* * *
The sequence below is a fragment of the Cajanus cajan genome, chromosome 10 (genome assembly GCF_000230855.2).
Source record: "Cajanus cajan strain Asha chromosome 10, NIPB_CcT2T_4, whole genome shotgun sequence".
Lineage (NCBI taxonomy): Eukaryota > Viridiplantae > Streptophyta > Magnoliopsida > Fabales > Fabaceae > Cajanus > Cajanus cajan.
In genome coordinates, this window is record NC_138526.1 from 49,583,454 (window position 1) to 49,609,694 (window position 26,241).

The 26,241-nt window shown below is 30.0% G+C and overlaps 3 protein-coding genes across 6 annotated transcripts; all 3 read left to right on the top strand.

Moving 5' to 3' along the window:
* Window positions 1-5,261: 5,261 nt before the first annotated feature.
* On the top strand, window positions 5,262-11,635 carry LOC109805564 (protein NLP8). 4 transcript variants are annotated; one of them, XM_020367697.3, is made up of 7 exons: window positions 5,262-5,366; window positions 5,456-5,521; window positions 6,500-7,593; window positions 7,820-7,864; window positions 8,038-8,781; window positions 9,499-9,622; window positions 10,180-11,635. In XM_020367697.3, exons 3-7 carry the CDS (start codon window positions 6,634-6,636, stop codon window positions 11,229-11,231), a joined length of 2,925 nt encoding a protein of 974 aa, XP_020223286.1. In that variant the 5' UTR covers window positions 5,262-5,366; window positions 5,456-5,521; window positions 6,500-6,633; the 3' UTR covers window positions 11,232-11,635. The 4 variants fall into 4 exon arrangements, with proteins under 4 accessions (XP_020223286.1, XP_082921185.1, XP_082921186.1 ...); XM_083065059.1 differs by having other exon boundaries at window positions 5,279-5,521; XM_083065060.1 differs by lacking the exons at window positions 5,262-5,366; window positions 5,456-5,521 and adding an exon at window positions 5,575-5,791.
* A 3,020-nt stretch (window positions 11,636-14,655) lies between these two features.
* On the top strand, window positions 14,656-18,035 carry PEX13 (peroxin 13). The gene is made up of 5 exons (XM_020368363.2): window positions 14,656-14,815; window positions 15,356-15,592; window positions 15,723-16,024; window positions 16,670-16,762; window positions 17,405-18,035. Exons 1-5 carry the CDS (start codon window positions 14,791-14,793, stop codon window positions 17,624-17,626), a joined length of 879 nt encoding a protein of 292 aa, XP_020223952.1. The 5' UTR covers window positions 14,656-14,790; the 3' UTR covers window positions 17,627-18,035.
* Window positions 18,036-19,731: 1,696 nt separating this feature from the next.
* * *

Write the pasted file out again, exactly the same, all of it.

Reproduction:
The sequence below is a fragment of the Cajanus cajan genome, chromosome 10 (genome assembly GCF_000230855.2).
Source record: "Cajanus cajan strain Asha chromosome 10, NIPB_CcT2T_4, whole genome shotgun sequence".
Lineage (NCBI taxonomy): Eukaryota > Viridiplantae > Streptophyta > Magnoliopsida > Fabales > Fabaceae > Cajanus > Cajanus cajan.
In genome coordinates, this window is record NC_138526.1 from 49,583,454 (window position 1) to 49,609,694 (window position 26,241).

The 26,241-nt window shown below is 30.0% G+C and overlaps 3 protein-coding genes across 6 annotated transcripts; all 3 read left to right on the top strand.

Moving 5' to 3' along the window:
* Window positions 1-5,261: 5,261 nt before the first annotated feature.
* On the top strand, window positions 5,262-11,635 carry LOC109805564 (protein NLP8). 4 transcript variants are annotated; one of them, XM_020367697.3, is made up of 7 exons: window positions 5,262-5,366; window positions 5,456-5,521; window positions 6,500-7,593; window positions 7,820-7,864; window positions 8,038-8,781; window positions 9,499-9,622; window positions 10,180-11,635. In XM_020367697.3, exons 3-7 carry the CDS (start codon window positions 6,634-6,636, stop codon window positions 11,229-11,231), a joined length of 2,925 nt encoding a protein of 974 aa, XP_020223286.1. In that variant the 5' UTR covers window positions 5,262-5,366; window positions 5,456-5,521; window positions 6,500-6,633; the 3' UTR covers window positions 11,232-11,635. The 4 variants fall into 4 exon arrangements, with proteins under 4 accessions (XP_020223286.1, XP_082921185.1, XP_082921186.1 ...); XM_083065059.1 differs by having other exon boundaries at window positions 5,279-5,521; XM_083065060.1 differs by lacking the exons at window positions 5,262-5,366; window positions 5,456-5,521 and adding an exon at window positions 5,575-5,791.
* A 3,020-nt stretch (window positions 11,636-14,655) lies between these two features.
* On the top strand, window positions 14,656-18,035 carry PEX13 (peroxin 13). The gene is made up of 5 exons (XM_020368363.2): window positions 14,656-14,815; window positions 15,356-15,592; window positions 15,723-16,024; window positions 16,670-16,762; window positions 17,405-18,035. Exons 1-5 carry the CDS (start codon window positions 14,791-14,793, stop codon window positions 17,624-17,626), a joined length of 879 nt encoding a protein of 292 aa, XP_020223952.1. The 5' UTR covers window positions 14,656-14,790; the 3' UTR covers window positions 17,627-18,035.
* Window positions 18,036-19,731: 1,696 nt separating this feature from the next.